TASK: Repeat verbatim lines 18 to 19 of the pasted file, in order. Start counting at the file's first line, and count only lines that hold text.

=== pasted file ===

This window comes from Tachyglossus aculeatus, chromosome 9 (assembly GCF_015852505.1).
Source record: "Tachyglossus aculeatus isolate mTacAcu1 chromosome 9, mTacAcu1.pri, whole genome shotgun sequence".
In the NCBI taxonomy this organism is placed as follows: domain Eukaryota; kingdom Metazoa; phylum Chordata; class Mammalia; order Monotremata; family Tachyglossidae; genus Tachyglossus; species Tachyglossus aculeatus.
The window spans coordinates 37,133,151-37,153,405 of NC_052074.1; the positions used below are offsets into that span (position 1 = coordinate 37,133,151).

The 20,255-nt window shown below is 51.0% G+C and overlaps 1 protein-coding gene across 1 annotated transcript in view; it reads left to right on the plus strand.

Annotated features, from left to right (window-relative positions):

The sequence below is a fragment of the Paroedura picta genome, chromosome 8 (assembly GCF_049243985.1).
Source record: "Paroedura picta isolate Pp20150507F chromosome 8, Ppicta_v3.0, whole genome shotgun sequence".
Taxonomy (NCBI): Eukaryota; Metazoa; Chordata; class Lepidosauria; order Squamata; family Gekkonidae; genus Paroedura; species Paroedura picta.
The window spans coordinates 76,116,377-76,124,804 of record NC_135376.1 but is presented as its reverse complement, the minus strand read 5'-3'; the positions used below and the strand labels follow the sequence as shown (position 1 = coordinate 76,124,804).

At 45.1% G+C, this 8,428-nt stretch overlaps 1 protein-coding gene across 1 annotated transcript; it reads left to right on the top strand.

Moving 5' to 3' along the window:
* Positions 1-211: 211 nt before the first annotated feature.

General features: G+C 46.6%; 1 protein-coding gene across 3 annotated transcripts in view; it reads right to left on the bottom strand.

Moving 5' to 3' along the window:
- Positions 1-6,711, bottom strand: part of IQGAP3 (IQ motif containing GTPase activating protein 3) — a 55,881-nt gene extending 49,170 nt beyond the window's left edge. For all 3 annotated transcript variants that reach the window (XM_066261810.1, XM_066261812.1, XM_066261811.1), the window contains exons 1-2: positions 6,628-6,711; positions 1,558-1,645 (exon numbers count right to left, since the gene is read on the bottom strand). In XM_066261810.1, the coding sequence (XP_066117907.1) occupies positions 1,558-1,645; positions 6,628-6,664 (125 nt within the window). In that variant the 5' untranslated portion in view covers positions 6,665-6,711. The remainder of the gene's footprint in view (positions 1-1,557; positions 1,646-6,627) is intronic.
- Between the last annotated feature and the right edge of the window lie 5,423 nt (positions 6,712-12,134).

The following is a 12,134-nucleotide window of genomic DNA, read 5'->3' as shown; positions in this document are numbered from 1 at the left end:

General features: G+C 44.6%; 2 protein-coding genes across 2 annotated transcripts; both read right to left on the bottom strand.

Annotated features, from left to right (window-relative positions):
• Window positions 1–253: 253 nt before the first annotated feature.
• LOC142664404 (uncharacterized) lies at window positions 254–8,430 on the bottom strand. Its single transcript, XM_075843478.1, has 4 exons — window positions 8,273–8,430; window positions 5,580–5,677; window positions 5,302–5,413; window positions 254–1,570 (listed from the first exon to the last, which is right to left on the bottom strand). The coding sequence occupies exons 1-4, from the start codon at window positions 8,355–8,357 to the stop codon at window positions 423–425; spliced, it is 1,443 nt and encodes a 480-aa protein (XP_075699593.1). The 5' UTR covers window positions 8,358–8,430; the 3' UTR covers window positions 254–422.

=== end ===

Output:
The following is a 12,134-nucleotide window of genomic DNA, read 5'->3' as shown; positions in this document are numbered from 1 at the left end:

General features: G+C 44.6%; 2 protein-coding genes across 2 annotated transcripts; both read right to left on the bottom strand.